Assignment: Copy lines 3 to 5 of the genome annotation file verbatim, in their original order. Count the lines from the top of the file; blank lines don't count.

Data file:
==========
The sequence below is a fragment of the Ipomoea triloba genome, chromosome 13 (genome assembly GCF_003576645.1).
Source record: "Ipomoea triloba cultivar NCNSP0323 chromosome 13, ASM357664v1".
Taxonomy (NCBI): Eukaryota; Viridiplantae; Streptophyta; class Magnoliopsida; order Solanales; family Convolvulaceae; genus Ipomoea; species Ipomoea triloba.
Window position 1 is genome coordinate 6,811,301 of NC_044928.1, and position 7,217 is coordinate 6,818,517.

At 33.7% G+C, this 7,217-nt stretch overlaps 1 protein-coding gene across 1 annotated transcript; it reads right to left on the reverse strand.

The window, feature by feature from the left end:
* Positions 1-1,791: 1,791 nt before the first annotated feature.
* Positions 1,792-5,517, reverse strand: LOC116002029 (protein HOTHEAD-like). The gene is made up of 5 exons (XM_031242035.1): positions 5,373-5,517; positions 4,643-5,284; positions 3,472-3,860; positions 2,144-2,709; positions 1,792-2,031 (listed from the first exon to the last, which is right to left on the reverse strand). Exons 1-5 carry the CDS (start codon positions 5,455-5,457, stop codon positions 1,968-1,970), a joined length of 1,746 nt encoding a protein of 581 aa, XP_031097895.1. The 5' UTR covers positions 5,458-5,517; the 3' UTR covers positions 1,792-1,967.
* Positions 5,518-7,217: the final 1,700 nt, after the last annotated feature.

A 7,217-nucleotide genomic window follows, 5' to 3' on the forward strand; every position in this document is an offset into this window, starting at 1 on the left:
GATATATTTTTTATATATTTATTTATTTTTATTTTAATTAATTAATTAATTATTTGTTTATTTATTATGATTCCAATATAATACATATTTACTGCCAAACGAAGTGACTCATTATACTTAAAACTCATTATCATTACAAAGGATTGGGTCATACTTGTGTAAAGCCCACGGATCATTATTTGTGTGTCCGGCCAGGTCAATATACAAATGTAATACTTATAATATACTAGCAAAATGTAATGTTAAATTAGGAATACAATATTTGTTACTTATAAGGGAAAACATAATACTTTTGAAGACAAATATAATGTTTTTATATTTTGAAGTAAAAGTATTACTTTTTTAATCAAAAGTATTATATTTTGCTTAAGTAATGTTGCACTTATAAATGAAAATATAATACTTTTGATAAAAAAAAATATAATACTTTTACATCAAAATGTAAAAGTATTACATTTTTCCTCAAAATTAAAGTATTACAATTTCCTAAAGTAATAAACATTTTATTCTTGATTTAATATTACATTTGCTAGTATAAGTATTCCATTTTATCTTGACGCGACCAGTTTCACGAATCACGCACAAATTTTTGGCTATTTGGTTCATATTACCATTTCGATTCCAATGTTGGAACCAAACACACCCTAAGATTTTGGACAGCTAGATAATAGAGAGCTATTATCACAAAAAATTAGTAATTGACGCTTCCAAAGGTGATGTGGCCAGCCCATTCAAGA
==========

Taxonomy (NCBI): Eukaryota; Viridiplantae; Streptophyta; class Magnoliopsida; order Solanales; family Convolvulaceae; genus Ipomoea; species Ipomoea triloba.
Window position 1 is genome coordinate 6,811,301 of NC_044928.1, and position 7,217 is coordinate 6,818,517.

At 33.7% G+C, this 7,217-nt stretch overlaps 1 protein-coding gene across 1 annotated transcript; it reads right to left on the reverse strand.